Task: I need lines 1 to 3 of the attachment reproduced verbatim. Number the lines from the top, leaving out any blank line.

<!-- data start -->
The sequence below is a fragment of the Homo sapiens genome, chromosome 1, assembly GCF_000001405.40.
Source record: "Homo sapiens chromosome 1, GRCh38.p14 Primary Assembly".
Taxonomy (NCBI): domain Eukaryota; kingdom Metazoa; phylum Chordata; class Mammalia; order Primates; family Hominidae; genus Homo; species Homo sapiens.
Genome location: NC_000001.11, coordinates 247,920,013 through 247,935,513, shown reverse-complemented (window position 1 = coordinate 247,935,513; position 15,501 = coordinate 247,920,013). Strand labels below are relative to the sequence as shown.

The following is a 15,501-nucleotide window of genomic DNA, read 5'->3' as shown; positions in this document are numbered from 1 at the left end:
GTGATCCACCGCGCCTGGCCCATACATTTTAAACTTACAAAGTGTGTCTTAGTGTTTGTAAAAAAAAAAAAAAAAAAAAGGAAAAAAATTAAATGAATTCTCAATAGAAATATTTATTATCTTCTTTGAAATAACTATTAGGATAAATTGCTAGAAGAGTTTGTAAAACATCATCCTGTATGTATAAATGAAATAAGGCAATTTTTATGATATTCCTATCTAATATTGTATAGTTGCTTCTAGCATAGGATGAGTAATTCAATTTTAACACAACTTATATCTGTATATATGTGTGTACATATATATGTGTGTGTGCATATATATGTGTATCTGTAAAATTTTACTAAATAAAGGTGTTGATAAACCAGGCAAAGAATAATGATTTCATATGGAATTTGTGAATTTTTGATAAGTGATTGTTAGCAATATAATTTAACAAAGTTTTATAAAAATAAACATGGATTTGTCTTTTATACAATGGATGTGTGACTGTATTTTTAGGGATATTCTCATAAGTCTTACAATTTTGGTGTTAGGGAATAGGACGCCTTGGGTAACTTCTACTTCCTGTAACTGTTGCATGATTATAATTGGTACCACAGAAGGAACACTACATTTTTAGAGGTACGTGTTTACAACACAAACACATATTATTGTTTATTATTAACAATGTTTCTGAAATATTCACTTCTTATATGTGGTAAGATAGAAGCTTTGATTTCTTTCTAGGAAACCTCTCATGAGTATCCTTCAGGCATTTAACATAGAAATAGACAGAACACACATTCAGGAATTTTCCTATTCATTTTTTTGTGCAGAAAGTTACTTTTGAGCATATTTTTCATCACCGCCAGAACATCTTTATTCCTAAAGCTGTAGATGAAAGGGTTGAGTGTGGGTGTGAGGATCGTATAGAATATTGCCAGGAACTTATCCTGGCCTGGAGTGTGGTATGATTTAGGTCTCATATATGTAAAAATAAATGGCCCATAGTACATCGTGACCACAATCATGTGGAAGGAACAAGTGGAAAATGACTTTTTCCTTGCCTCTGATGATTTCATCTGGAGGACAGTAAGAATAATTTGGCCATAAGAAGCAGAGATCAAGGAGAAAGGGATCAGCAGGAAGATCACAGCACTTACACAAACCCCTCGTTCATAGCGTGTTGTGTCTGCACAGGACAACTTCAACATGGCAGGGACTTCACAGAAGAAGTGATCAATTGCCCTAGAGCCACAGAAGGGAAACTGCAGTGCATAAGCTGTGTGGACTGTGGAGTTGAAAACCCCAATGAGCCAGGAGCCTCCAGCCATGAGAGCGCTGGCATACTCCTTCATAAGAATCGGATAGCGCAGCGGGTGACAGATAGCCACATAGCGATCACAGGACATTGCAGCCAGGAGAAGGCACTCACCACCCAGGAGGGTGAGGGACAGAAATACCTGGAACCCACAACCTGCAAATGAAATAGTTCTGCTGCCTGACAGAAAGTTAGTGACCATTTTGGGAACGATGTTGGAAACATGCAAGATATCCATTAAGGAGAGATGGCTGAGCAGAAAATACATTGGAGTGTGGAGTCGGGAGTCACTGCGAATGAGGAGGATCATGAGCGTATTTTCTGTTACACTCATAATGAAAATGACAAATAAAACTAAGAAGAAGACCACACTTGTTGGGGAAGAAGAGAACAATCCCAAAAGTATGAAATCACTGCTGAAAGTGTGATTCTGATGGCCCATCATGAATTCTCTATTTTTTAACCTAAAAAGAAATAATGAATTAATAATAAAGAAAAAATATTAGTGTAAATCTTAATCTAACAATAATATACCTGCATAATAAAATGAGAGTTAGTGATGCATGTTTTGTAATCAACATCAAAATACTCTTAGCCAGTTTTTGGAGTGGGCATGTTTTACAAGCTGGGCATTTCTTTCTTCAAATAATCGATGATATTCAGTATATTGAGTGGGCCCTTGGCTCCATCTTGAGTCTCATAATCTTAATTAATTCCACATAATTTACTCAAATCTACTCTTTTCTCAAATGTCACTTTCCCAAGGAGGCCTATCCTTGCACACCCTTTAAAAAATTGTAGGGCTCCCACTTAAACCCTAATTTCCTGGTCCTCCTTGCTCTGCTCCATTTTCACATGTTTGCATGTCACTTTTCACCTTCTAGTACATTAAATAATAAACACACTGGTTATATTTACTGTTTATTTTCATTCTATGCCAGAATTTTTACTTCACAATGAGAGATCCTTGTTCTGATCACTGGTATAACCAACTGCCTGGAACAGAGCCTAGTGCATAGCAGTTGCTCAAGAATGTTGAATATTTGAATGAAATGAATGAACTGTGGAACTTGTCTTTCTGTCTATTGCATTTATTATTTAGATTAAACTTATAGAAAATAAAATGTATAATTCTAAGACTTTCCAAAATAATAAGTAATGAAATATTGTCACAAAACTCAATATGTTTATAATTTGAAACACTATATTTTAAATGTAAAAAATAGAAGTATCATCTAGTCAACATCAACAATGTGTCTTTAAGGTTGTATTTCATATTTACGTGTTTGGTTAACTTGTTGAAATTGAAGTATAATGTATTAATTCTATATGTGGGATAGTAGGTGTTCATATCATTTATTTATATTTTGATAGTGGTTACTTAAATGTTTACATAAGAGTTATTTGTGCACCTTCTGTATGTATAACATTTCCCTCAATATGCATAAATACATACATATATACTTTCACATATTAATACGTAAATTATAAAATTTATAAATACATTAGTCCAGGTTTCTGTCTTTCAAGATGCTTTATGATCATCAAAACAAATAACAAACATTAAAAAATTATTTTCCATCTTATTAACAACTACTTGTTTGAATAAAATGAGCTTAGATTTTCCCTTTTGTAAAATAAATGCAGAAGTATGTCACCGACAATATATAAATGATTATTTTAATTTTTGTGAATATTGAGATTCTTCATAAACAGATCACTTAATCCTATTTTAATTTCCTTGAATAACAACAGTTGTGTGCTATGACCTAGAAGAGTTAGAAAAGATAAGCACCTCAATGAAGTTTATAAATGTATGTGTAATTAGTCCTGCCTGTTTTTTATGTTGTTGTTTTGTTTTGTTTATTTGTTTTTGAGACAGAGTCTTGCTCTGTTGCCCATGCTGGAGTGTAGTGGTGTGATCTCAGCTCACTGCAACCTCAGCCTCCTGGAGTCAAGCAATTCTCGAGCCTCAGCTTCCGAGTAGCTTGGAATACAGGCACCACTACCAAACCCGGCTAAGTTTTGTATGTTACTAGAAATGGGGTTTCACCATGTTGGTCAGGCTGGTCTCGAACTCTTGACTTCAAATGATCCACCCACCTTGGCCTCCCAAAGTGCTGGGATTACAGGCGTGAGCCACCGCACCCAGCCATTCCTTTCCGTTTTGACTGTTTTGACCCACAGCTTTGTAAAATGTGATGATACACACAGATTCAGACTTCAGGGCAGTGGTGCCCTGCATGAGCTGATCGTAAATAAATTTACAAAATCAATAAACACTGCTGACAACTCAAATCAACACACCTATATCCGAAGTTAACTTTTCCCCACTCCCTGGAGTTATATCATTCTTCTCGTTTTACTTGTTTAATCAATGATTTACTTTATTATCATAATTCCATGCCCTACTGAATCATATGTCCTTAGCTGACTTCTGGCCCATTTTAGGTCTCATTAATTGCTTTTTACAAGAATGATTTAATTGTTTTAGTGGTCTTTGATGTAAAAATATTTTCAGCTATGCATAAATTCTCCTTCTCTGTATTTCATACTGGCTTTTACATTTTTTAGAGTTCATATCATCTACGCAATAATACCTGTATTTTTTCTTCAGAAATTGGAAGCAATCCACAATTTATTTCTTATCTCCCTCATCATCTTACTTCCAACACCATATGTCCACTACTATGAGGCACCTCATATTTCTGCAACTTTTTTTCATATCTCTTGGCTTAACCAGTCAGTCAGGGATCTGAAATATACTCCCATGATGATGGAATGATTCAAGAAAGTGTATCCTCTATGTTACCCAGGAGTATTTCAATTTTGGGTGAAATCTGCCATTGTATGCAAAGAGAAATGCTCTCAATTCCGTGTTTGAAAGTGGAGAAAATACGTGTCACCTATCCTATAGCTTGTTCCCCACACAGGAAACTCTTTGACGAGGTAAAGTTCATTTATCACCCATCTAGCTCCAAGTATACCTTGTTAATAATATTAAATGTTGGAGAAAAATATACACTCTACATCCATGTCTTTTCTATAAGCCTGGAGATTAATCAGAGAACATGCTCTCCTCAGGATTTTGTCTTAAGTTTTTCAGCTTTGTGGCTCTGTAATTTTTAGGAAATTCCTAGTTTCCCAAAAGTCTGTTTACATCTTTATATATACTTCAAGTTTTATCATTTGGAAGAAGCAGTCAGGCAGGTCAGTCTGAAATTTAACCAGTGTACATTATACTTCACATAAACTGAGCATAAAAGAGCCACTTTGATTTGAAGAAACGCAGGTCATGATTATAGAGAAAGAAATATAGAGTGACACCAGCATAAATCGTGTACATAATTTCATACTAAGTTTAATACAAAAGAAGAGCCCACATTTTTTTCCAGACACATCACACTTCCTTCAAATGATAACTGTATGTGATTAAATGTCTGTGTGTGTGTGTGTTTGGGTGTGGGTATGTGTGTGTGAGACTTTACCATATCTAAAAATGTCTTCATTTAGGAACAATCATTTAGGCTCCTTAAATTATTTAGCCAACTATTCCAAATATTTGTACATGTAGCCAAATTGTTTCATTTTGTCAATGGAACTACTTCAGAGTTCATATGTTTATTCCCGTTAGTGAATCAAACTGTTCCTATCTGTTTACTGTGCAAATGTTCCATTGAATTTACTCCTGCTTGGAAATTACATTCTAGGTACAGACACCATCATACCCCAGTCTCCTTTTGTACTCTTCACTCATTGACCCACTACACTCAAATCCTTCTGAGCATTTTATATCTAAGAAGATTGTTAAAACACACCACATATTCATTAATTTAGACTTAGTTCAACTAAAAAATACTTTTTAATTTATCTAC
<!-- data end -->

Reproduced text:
The sequence below is a fragment of the Homo sapiens genome, chromosome 1, assembly GCF_000001405.40.
Source record: "Homo sapiens chromosome 1, GRCh38.p14 Primary Assembly".
Taxonomy (NCBI): domain Eukaryota; kingdom Metazoa; phylum Chordata; class Mammalia; order Primates; family Hominidae; genus Homo; species Homo sapiens.